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opinion

This year's Nobel Prize for medicine and physiology was awarded to a trio of researchers who, over the course of many years, discovered two drugs that have been used to treat millions of people worldwide: ivermectin and artemisinin.

It will come as a shock to many Canadians, then, to learn that these life-saving anti-parasitic drugs are almost unavailable in this country, a twisted reality that speaks volumes about our drug regulatory system.

Let's start with ivermectin, a novel therapy for roundworm developed by William Campbell of the United States and Satoshi Omura of Japan. The medicine has nearly eradicated onchocerciasis (river blindness) and helped to sharply reduce the incidence of elephantiasis.

These tropical diseases are exceedingly rare in Canada – only one or two cases a year of river blindness appear in travellers. In those cases, tropical-disease specialists can make a special access request to Health Canada and the drug's maker, Merck, will provide it free. (The company has been giving the drug away in the developing world since 1987, an initiative that challenges the "greedy Big Pharma" narrative a bit.)

But ivermectin can also be used to treat a broad range of parasitic infections, including strongyloidiasis, Norwegian scabies and lice. Yet, ivermectin cannot be prescribed; access has to be approved on a case-by-case basis, and it is usually granted if the situation is considered life-threatening.

This can be problematic, particularly in a multicultural country such as Canada with a good number of immigrants and refugees. Worldwide, hundreds of millions of people – most in Southeast Asia and Africa – are infected with the parasitic intestinal worm Strongyloides stercoralis. The parasite is transmitted through bug bites and most people never know they are infected. But if they become immune-compromised – because of cancer, rheumatoid arthritis, HTLV-1 infection (a retrovirus similar to HIV) or a host of other conditions – the parasite can multiply exponentially and quickly become lethal.

Now, let's look at artemisinin, a life-saving treatment for falciparum malaria developed by Chinese researcher Tu Youyou, for which she was awarded a share of the Nobel Prize.

It is also a special-access drug, but stocked in the 13 Canadian hospitals designated as malaria treatment centres. While malaria is rare in Canada – a couple of dozen cases are imported annually – it is deadly and can kill quickly.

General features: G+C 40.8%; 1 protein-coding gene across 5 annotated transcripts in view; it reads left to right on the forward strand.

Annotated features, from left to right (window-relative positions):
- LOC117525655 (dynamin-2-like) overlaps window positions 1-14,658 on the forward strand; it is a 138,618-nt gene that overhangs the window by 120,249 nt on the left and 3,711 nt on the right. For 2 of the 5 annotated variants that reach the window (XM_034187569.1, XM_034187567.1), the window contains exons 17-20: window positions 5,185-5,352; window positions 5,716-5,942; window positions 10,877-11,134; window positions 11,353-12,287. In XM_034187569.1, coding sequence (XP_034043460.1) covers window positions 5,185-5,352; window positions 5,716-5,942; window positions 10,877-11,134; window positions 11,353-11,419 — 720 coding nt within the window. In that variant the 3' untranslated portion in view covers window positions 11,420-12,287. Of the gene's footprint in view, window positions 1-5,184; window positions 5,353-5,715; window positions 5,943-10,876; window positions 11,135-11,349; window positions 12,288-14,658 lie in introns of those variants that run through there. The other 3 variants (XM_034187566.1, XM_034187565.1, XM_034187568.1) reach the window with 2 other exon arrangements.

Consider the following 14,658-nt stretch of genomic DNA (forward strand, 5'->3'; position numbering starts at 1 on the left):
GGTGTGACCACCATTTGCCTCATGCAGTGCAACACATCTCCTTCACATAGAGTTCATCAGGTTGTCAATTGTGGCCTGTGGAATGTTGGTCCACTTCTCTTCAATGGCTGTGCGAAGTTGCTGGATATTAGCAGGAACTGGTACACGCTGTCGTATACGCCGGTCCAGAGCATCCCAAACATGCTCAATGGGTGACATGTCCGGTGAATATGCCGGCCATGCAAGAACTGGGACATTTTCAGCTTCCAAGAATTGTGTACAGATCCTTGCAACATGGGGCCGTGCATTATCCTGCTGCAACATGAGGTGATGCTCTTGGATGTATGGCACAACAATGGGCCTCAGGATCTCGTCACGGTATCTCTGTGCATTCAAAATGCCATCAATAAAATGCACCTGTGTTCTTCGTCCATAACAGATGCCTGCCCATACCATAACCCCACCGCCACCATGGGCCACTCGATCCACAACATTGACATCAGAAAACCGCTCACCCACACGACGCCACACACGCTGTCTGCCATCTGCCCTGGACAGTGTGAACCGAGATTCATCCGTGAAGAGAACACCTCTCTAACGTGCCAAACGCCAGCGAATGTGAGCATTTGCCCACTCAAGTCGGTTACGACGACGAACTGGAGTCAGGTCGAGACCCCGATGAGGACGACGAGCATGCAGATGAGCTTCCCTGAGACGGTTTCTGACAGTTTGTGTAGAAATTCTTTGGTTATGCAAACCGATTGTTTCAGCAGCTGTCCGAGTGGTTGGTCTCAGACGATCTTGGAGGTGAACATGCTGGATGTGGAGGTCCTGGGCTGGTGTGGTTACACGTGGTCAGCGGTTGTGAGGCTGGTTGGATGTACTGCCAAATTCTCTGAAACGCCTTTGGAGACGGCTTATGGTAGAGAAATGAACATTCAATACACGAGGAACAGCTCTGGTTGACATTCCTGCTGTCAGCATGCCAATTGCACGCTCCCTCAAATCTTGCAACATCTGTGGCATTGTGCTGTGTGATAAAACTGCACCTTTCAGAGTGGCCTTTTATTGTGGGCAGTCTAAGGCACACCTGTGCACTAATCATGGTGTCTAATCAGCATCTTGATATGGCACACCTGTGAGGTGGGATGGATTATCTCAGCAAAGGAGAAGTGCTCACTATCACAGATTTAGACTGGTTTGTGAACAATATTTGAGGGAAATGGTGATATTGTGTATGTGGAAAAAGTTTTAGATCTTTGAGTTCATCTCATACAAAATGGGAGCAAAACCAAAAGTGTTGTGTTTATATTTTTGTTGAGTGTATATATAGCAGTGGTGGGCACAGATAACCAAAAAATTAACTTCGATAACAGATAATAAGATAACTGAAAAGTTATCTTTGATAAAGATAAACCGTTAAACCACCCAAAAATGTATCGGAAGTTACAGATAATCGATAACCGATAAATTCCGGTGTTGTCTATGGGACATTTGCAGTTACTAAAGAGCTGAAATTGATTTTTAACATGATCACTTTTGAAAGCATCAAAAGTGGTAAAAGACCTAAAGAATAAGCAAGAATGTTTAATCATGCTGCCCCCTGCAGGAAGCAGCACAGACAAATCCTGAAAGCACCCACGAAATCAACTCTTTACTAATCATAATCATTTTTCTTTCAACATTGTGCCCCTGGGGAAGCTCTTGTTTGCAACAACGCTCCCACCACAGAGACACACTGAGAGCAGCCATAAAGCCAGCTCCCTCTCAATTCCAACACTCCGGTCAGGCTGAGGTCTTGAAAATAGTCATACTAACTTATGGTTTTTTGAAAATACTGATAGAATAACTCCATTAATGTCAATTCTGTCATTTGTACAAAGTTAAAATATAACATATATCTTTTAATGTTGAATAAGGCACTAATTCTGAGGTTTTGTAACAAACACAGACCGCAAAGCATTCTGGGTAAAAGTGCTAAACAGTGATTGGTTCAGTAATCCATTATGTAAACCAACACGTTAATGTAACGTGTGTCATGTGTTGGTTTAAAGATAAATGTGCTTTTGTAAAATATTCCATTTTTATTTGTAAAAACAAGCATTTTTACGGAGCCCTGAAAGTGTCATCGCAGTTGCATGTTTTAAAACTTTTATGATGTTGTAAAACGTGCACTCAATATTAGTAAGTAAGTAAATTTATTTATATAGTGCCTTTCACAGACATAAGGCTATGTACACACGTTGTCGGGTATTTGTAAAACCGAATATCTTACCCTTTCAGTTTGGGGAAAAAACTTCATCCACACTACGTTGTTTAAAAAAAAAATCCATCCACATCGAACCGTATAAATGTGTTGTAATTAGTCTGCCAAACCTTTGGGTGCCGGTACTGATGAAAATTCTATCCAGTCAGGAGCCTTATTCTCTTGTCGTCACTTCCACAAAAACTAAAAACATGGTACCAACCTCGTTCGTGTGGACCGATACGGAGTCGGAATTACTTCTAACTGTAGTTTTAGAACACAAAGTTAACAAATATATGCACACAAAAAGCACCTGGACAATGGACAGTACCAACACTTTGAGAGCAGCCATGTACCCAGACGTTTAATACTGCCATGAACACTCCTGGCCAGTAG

Artemisinin, however, can also be used to treat schistosomiasis (also known as snail fever), another parasitic infection that afflicts hundreds of millions worldwide. While it is not deadly, the disease can damage internal organs and cause brain damage in children. Again, artemisinin is not readily available to treat cases in Canada.

So why are ivermectin and artemisinin, drugs that are on the World Health Organization's list of essential medicines, not readily available in Canada – at least for humans? (Ivermectin is widely prescribed by veterinarians to treat parasitic worms in pets and farm animals. Some savvy consumers even use their dogs' medicine to treat their kids' head lice.)

The simple – and absurd – reason is that it is not worth the drug maker's time, effort and expense to have these world-beating drugs approved for sale in a market as small as Canada.

What these examples tell us is that the drug regulator, Health Canada, needs to be more flexible and less bureaucratic. There is no reason that these drugs, which have been approved by the U.S. Food and Drug Administration and have been used safely on millions of people, cannot be rubber-stamped and made available to Canadian patients in need.

These neglected, Nobel-winning drugs also remind us that Canada doesn't have a coherent policy on how to approve and fund so-called orphan drugs (those used for rare conditions, and for which there is a desperate need but no profitable market). The federal government unveiled an Orphan Drug Framework in 2012, but still hasn't implemented it.

Finally, that we actually need ivermectin and artemisinin in Canadian health practices is a sobering reminder that the world is getting smaller, and that tropical diseases are not just in the tropics.

The Nobel Prize, which highlighted a China-Japan-U.S. triumvirate of excellence in research, reminds us that, in science, there is no longer an "us" and "them." There shouldn't be in our drug-approval system either.